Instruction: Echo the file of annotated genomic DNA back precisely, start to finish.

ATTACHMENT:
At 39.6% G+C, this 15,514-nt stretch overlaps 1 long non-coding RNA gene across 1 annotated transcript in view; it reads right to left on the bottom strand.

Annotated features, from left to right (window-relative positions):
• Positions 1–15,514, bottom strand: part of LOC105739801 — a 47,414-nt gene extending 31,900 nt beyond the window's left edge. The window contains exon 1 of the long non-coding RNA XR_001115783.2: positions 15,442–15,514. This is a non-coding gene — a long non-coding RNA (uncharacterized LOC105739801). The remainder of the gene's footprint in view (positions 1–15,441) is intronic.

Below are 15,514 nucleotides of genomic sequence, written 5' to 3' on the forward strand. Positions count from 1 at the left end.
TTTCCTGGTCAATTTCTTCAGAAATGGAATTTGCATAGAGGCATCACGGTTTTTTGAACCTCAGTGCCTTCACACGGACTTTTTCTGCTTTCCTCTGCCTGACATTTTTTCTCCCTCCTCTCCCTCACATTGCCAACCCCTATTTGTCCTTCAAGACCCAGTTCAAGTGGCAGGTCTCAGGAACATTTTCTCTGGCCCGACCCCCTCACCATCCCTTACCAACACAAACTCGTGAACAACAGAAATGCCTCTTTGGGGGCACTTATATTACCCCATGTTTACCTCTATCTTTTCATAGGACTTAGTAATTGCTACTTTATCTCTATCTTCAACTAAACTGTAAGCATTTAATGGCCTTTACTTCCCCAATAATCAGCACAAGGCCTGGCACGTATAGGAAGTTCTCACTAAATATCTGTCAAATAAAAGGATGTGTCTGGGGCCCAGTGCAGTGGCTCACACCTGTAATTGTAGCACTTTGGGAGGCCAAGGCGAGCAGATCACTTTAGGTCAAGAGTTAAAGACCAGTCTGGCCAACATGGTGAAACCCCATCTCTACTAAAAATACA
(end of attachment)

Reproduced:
At 39.6% G+C, this 15,514-nt stretch overlaps 1 long non-coding RNA gene across 1 annotated transcript in view; it reads right to left on the bottom strand.

Annotated features, from left to right (window-relative positions):
• Positions 1–15,514, bottom strand: part of LOC105739801 — a 47,414-nt gene extending 31,900 nt beyond the window's left edge. The window contains exon 1 of the long non-coding RNA XR_001115783.2: positions 15,442–15,514. This is a non-coding gene — a long non-coding RNA (uncharacterized LOC105739801). The remainder of the gene's footprint in view (positions 1–15,441) is intronic.

Below are 15,514 nucleotides of genomic sequence, written 5' to 3' on the forward strand. Positions count from 1 at the left end.
TTTCCTGGTCAATTTCTTCAGAAATGGAATTTGCATAGAGGCATCACGGTTTTTTGAACCTCAGTGCCTTCACACGGACTTTTTCTGCTTTCCTCTGCCTGACATTTTTTCTCCCTCCTCTCCCTCACATTGCCAACCCCTATTTGTCCTTCAAGACCCAGTTCAAGTGGCAGGTCTCAGGAACATTTTCTCTGGCCCGACCCCCTCACCATCCCTTACCAACACAAACTCGTGAACAACAGAAATGCCTCTTTGGGGGCACTTATATTACCCCATGTTTACCTCTATCTTTTCATAGGACTTAGTAATTGCTACTTTATCTCTATCTTCAACTAAACTGTAAGCATTTAATGGCCTTTACTTCCCCAATAATCAGCACAAGGCCTGGCACGTATAGGAAGTTCTCACTAAATATCTGTCAAATAAAAGGATGTGTCTGGGGCCCAGTGCAGTGGCTCACACCTGTAATTGTAGCACTTTGGGAGGCCAAGGCGAGCAGATCACTTTAGGTCAAGAGTTAAAGACCAGTCTGGCCAACATGGTGAAACCCCATCTCTACTAAAAATACA